INVESTMENT

Four quick investment lessons

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Given the recent market events, such as the weakening Rand, it is becoming even more vital for investors to understand that their investment portfolios are not only influenced by market movements, but also by their own actions.



This is according to Dave Mohr, Chief Investment Strategist for Old Mutual Wealth, who points out four simple, yet very valuable, investment lessons from recent market developments.



He says that investors should be mindful of behavioural finance - the various cognitive biases that impact the way individuals invest. "One particular bias, called 'anchoring', results in people basing decisions on an 'anchor', which refers to the most recent event or frame of reference to which they hold value. This 'anchor' influences their decision and is used as logic to make judgement calls."



Mohr explains how an 'anchor' can affect investment behaviour. "The Rand has been somewhere above R11/US$ for a while and has become the anchor for many investors. When the Rand strengthened to around R10.70/US$, this may have seemed impressive, when in fact, the Rand has lost 60% of its value since August 2011, and even with the recent appreciation, is still very weak."



Another key aspect for investors to bear in mind is that markets don't move in a straight line, says Mohr. "Anyone who thought that a weakening Rand is a one-way bet has been wrong, at least for now. The Rand might weaken again, or strengthen further, but it won't happen in a straight line."



He says that this is a good thing for investors. "Zig-zag patterns or volatility create healthy two way expectations in markets. For instance, China's tightly-controlled currency appreciated in almost a straight line for years and investors thought it was a one way bet, positioning them for a continued appreciation. Then, when the Yuan recently endured a small fall, investors, especially leveraged speculators, who bet that the currency would continue to appreciate, suffered losses worth millions of Dollars."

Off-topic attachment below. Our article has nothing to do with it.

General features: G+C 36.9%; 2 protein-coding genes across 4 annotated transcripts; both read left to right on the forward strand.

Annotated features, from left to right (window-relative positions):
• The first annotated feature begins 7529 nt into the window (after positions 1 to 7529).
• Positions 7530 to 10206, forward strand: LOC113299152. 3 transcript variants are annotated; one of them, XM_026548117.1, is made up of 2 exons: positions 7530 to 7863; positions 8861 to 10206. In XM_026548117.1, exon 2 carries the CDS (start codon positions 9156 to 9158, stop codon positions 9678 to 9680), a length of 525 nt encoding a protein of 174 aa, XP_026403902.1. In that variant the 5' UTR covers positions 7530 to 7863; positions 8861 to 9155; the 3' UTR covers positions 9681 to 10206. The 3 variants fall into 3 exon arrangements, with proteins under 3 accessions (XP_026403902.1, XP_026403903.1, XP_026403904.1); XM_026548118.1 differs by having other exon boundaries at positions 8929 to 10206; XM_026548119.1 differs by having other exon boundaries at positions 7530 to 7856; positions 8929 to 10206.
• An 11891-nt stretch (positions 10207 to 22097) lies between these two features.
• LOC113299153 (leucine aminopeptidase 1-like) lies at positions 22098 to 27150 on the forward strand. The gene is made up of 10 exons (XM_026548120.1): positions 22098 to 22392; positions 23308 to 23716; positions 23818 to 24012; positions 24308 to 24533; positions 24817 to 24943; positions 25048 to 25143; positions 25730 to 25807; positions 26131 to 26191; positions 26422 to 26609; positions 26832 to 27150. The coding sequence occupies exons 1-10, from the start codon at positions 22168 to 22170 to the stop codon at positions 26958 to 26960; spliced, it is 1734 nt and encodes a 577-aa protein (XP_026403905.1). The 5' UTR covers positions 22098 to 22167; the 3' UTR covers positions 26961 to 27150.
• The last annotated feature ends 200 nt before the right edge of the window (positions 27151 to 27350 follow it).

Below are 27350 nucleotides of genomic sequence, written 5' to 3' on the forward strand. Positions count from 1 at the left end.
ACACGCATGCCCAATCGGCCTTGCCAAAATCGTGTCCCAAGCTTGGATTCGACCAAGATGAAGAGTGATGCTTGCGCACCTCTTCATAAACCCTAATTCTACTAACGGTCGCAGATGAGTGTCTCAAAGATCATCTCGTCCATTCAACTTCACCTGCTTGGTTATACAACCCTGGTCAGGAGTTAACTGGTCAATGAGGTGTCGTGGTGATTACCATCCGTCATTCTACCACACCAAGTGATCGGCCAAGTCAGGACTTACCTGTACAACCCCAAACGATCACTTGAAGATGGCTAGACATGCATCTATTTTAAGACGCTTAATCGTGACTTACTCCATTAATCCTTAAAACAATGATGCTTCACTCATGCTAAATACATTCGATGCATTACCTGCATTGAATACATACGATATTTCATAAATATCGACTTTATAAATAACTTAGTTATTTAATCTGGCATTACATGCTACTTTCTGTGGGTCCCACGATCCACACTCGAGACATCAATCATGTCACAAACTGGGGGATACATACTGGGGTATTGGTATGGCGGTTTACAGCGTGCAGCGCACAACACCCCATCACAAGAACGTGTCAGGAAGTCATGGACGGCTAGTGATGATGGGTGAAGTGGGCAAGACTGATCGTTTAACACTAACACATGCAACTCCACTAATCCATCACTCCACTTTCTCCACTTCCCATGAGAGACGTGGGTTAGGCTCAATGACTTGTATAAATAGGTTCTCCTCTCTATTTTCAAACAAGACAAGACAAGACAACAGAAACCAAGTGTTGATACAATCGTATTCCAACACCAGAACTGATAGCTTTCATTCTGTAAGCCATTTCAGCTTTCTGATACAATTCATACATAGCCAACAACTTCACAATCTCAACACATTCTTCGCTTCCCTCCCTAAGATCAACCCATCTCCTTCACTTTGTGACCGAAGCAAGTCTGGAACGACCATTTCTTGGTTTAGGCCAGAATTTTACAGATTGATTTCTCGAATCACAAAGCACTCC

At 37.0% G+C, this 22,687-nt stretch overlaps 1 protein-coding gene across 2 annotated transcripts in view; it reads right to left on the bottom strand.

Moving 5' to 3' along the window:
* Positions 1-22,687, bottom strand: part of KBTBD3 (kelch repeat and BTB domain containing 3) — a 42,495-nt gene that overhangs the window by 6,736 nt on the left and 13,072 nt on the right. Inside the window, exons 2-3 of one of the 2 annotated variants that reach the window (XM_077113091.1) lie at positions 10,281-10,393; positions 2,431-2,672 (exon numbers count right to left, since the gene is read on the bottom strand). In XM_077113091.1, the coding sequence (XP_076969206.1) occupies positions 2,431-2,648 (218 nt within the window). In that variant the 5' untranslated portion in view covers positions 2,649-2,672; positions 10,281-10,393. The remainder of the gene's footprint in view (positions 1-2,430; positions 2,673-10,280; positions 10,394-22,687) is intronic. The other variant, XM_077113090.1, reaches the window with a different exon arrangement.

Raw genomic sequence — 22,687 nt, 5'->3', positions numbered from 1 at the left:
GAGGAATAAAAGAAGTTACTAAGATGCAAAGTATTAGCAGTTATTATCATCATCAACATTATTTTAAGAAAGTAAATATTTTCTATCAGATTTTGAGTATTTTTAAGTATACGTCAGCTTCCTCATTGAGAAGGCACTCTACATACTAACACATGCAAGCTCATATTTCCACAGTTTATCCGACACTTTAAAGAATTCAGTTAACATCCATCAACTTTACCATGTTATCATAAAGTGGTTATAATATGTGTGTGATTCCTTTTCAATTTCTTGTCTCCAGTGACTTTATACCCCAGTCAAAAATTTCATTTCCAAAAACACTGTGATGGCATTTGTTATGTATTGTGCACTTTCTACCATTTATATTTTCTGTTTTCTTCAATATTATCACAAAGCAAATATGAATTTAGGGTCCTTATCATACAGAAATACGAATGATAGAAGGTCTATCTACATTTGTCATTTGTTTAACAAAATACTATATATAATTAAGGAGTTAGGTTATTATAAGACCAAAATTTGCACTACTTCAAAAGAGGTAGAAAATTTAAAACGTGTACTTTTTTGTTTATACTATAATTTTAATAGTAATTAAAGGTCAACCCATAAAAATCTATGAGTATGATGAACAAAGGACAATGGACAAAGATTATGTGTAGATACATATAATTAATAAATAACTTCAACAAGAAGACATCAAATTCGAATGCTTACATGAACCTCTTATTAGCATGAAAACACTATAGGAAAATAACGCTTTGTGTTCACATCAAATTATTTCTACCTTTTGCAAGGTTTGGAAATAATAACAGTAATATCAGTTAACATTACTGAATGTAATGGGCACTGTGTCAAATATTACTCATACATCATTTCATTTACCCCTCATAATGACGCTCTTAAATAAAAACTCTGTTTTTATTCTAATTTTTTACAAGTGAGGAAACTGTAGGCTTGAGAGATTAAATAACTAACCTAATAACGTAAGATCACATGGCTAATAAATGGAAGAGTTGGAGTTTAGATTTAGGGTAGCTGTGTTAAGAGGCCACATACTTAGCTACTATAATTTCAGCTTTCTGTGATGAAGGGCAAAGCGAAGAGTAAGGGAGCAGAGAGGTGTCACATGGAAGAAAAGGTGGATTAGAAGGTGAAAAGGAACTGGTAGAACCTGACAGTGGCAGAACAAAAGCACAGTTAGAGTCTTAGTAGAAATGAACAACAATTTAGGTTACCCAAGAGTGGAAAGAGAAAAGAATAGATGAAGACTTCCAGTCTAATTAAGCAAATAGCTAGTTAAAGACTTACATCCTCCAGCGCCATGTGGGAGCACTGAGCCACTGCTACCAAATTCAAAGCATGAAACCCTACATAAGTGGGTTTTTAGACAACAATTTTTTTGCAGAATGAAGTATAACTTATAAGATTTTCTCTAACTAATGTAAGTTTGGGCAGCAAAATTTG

Another lesson is that even growth investors can benefit from a capital protection focus. "A 50% fall followed by a 50% recovery doesn't get you back to where you were. The JSE Gold Mining Index lost 54% in 2013, and has gained 49% so far in 2014. However, the index is still more than 30% below where it was at the start of 2013.



"If you need exposure to growth, you can't avoid volatility, but diversification, rebalancing and a focus on valuations are simple ways of avoiding excessive volatility. But remember also that volatility is not the same as losing money - or permanently impairing your capital. With long-term investing, market volatility fades into the background, but if you buy something that is completely overvalued, you are unlikely to ever show a return. Japan's Nikkei was a top performing major equity index last year, but was still 60% below the peak recorded at the end of the 1989. At that point the Nikkei traded on hopelessly overvalued PE of 100. Similarly if you had bought the Microsoft share in January 2000 at $56, you will still be 30% in the red today. The initial price paid for an investment is crucial in avoiding a permanent loss of capital."



Lastly, Mohr advises that investors should focus less on the short term or daily news flow and more on the price or valuation of an asset. "Investors can easily get hung up on the 'doom and gloom' stories and worry how it will impact their portfolios, but that they forget that the bad news is typically already reflected in the price of the asset.



"If all the bad news is already factored into the price of the asset, only a little bit of good news can lead to a rally. Five years ago, in March 2009, the market was pricing in an almost total collapse of modern capitalism. Relative to that expectation, the smallest bit of good news - which arrived when then Federal Reserve Chair Ben Bernanke started talking about 'green shoots of recovery' - was enough to turn the tide. Since then then global equities have staged a phenomenal rally." concludes Mohr.

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